Homeland Security Chart and Bomb Detectors in BART
American daily terror reminders. Photo credit: Kai Schreiber / Flickr (CC BY-SA 2.0) and Public Domain / Wikimedia (CC BY 0)

Things in Istanbul’s airport were back to normal for the most part Thursday, less than 48 hours after three suicide bombers killed 41 people and injured over 200 more. It is highly improbable that the reaction in the US to any kind of terrorist attack would be the same.

Why is that, and what does it mean?

Americans seem to be more afraid of terrorism than anybody else in the world — even though their exposure to it is much lower.

In a poll taken prior to the recent attacks in Paris, nearly half of all Americans (48%) said they were “worried a great deal” about terrorist attacks in the US.

That is a ridiculously high number, considering how few Americans are killed by terrorists every year. Statistically, people should be much more worried about guns, deadly bee stings, lead in their water, speeding oil trains, or hundreds of other causes of great harm.

Yet the US spends hundreds of billions of dollars to “fight terrorism” every year — and erodes civil liberties in the process – often with the full support of the populace.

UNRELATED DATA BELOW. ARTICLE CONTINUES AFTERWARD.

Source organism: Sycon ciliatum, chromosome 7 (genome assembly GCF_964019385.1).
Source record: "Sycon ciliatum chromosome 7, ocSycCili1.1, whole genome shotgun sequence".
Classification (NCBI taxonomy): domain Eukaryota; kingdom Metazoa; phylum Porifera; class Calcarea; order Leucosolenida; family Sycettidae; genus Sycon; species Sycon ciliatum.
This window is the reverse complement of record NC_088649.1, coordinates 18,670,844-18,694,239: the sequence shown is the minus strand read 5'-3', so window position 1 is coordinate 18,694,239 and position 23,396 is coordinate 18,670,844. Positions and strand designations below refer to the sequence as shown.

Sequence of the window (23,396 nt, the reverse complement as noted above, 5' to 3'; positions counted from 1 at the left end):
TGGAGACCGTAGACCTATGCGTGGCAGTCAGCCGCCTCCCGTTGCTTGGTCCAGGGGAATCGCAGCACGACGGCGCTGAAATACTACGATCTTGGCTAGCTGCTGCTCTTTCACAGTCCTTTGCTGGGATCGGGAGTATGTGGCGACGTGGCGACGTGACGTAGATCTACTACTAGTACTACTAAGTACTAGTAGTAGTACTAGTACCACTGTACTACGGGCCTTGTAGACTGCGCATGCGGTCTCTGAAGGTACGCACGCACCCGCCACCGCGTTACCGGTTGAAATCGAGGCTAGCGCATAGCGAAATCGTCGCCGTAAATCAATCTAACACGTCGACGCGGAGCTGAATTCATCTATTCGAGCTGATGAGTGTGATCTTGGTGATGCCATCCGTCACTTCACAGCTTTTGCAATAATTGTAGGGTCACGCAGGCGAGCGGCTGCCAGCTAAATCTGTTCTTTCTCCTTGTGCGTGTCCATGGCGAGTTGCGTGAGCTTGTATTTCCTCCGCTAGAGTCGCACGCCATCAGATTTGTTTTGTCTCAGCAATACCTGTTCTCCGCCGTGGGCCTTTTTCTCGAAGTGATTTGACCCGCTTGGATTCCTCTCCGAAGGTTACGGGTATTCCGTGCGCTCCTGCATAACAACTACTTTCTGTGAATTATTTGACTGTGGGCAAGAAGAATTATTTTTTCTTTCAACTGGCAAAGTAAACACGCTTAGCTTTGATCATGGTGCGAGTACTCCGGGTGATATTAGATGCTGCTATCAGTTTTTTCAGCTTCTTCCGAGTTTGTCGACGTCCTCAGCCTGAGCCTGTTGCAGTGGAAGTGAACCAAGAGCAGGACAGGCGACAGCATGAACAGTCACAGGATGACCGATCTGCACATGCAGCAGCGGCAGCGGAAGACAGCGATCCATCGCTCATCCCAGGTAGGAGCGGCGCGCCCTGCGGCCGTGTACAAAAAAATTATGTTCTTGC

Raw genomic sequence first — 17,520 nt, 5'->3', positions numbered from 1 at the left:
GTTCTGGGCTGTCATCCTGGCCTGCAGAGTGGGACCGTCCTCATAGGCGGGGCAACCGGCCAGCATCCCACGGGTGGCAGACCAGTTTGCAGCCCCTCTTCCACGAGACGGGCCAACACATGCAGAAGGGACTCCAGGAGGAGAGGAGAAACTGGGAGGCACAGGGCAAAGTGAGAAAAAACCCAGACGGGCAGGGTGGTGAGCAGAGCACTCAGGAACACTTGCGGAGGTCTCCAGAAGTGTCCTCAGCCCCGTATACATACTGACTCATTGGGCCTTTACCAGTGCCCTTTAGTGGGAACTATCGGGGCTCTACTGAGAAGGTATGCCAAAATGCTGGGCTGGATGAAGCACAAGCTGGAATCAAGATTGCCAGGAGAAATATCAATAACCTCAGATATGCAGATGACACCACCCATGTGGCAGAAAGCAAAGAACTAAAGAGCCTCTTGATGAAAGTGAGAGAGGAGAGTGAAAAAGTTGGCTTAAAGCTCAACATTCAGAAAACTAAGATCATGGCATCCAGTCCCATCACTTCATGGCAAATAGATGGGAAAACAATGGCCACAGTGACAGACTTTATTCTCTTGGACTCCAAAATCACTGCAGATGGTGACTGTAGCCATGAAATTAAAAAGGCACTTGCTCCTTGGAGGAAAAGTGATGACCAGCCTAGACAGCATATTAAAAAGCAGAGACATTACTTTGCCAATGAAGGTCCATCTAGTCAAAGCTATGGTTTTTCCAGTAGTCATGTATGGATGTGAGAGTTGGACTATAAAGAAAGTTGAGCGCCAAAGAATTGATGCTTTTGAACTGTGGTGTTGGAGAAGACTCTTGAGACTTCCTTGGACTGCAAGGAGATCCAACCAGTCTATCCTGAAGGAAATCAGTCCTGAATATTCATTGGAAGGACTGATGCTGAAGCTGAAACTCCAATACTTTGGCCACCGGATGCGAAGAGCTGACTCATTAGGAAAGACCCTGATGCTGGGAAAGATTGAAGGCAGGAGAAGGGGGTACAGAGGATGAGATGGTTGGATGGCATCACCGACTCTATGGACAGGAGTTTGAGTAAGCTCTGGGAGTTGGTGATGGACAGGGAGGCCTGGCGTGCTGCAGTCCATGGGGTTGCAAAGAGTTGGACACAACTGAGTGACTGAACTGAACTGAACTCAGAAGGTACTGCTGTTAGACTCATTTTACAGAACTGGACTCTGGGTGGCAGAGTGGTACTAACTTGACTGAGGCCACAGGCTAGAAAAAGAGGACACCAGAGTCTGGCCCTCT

And for what? Are Americans really safer?

ISIS, al Qaeda, and all other terrorist groups know that they can’t destroy the United States. It’s a ridiculous notion if you think about it. Therefore, the best they can do is to terrorize the country and get it to spend incredible amounts of money. By those measures, the terrorists are winning.

In other countries, terrorist attacks are viewed as something that happens. They are obviously not desired events but they are also not something that can be completely prevented – like car accidents.  People realize that, and that is why, in a place like Turkey, life goes on quickly.

There, the boogeyman is not quite so scary and, as a result, terrorist attacks are less effective.

Neither US leaders nor the media are helping the country react to terrorism rationally instead of emotionally. Because of this, they are doing the country — but not the terrorists — a real disservice.


  • Klaus Marre

    Klaus Marre is a writer, editor, former congressional reporter, and director of the WhoWhatWhy Mentor Apprentice Program. Follow him on Twitter @KlausMarre.

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